Heller got this down, this catch, that we all too often find ourselves in. He perfected it, peeled it down to its core. Alan Arkin, throughout the film, personifies the horror, despair, and utter frustration (as well as bemusement and amazement) that being caught in a Catch-22 creates.
It's a sick feeling, in the pit of your stomach that rises to your throat, the sensation of tears held back, and the complete and utter helplessness you feel at being in the eye of the storm of Catch-22. It's learned helplessness at its essence.
And yet, Yossarian at both the end of the film and the novel, appears to have found a way around the catch by doing what Kirk would do in the Kobyashi Maru would do: cheat.
It's the ultimate fuck you, I grant: to decide the rules don't apply to you, and that when you're faced with a no-win scenario, you simply upend the game board and quit playing the game.
“From now on I'm thinking only of me.”
Major Danby replied indulgently with a superior smile: “But, Yossarian, suppose everyone felt that way?”
"Then,” said Yossarian, “I'd certainly be a damned fool to feel any other way, wouldn't I?”
Anywhere there's bureaucracy, there's Catch-22, and the reality is that we really can't just upend the game board, not really. Whether it's dealing with the military and being medically unable to complete the final PT test and being stuck in limbo for four extra months of nightmarish hell or working out the details afterwards, once a kind and departing commanding officer takes pity on you and personally and privately conducts the PT test, even to the point of running beside you for two miles, and signs off as you passing so that you can finally get out of hell, or the later limbo of trying for a medical discharge...or years later fighting for a diagnosis for your son with the military medical system and then school districts, to the present day, where you try to honor your 11 year old's wishes to go to college NOW rather than suffer another year in the school system, only to find that she can take the placement tests but no path exists for her to enter the college until sophomore year in high school as a dual credit student, or to speaking on the phone with creditors trying to get them to arrange a hardship payment plan...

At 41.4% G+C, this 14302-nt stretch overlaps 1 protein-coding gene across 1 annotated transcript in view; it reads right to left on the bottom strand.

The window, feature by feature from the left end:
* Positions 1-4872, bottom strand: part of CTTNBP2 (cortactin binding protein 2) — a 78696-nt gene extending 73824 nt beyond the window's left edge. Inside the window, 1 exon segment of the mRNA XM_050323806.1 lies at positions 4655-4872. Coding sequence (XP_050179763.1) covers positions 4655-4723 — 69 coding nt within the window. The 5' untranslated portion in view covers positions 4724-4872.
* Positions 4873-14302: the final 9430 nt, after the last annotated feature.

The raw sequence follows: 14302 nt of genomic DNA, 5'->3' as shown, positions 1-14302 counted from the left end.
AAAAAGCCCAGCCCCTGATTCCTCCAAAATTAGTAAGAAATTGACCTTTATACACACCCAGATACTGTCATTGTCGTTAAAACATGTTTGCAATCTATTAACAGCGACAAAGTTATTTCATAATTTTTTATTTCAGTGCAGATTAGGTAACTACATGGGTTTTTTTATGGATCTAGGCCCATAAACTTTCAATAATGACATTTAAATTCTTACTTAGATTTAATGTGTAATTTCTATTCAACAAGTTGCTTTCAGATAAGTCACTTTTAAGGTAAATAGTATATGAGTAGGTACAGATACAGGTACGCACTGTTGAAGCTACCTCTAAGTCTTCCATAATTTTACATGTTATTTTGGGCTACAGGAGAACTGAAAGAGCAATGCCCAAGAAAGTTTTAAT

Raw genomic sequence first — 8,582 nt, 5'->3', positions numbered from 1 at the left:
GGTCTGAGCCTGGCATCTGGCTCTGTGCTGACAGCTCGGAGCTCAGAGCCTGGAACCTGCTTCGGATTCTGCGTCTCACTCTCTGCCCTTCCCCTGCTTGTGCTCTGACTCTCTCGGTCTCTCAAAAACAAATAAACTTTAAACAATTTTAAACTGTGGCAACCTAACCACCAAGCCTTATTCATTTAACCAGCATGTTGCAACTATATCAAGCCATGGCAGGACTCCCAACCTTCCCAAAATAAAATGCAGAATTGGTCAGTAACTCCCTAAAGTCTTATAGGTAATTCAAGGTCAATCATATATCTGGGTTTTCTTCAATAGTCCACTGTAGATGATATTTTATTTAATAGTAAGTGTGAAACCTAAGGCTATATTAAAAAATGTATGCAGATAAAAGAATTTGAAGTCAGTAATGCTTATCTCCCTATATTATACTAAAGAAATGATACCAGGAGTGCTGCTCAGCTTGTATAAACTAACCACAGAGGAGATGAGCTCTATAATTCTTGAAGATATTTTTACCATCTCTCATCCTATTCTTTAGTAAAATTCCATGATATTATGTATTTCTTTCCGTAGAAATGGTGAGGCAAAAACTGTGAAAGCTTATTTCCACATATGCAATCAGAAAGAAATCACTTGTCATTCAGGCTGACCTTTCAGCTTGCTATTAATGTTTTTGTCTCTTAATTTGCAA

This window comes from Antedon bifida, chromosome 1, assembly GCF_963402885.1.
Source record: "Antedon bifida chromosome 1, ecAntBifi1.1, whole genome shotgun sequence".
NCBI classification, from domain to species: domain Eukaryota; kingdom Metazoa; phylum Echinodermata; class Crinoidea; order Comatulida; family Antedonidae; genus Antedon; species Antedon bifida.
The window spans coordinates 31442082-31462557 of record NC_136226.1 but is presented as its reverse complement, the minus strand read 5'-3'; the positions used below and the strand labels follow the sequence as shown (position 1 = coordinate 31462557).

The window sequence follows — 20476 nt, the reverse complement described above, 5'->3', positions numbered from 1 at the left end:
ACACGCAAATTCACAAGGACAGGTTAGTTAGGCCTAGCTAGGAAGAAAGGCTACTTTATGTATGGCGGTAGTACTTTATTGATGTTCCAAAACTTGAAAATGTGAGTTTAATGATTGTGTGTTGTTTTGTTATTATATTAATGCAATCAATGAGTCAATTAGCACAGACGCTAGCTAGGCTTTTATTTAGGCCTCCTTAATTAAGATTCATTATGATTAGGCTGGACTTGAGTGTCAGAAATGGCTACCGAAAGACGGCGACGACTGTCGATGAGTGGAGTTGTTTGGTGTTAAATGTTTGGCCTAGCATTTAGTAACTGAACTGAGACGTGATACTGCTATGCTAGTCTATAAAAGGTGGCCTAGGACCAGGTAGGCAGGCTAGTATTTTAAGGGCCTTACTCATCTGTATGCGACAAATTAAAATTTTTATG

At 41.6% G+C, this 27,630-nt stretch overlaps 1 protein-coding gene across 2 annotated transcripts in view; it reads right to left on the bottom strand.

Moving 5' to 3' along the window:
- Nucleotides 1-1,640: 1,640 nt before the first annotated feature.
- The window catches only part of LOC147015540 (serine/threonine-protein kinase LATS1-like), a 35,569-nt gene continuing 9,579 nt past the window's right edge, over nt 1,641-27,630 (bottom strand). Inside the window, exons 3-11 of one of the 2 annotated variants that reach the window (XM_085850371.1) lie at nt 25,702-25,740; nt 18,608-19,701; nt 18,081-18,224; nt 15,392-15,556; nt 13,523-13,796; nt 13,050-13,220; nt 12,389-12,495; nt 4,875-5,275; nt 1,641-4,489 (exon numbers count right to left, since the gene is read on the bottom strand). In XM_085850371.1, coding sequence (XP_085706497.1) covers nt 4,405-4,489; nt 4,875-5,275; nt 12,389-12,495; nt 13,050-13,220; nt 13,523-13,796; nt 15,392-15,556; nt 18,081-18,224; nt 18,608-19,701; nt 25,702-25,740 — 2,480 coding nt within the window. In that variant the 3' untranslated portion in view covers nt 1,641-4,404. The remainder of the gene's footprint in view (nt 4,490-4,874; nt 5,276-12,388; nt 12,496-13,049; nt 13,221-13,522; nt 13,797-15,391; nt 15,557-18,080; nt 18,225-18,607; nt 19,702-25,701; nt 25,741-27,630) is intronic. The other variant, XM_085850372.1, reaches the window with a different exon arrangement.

And that's not all the Catch-22s, either. There's the catch of trying to get off Zoloft and yet having to keep taking it in order to end the endless waves of dizziness and feeling a sinking helplessness at having to take a drug I don't NEED for the condition it was presribed...I may need it for depression if I can't get off of it soon, though...
Catch-22 abounds ceaselessly in my life right now, and not just because six of my seven courses are watching it.
It's everywhere I look, and I'm left laughing out loud while on the phone with a woman who was trying to explain that to even apply for a hardship program, because I made a payment yesterday, I must make a payment in the next seven days in order to apply for the program. But if I can't then I must NOT make a payment and call a few days before my due date to apply for the program again, at which point I must be able to make a payment then, but she cannot tell me how much I must pay until I apply for the program and the computer says what I must pay. But if I cannot make that payment at that time, then even if I qualified for the program, I won't qualify for the program because I cannot pay.
I am not making this up. Not exaggerating. Seriously. What a fucked up world we live in.
I told her she really needed to read the novel Catch-22 or watch the movie, because that was her job. I did! I really did, as I laughed this weird, wounded, fuck-me-you're kidding laugh.
Here I tried to do the right thing, make a partial payment, then call and ask for help last week, but because the payment was pending they could not help me then. I had to wait till the payment was made and then I could call back and they would help me. So I did, and you can see where that got me: laughing and feeling the need to puke over such a stupid, fucked up system.
I share this because as a society we keep the things that rip us up the most hidden from others. We don't share and we end up bleeding internally (metaphorically, although occasionally truly from the ulcer we get from all the Catch-22s).
We'll be fine--we'll get caught up, hardship program or not, and it will all be good, so it's not that big a deal. This is just a momentary glitch that we will take care of.
And Lily, well, she'll study college level material at home with me--it won't count as college credit, but when she's older, she can go in and clep out of that stuff. She can go when she's 15. That's three and a half years, a blink of the eye.
The reality of being constantly in the midst of Catch-22s with the allure of pulling a Yossarian and bolting is sometimes tempting. However, I read Closing Time, and the reality is that no one really escapes Catch-22s.
Not even Captain James Tiberius Kirk...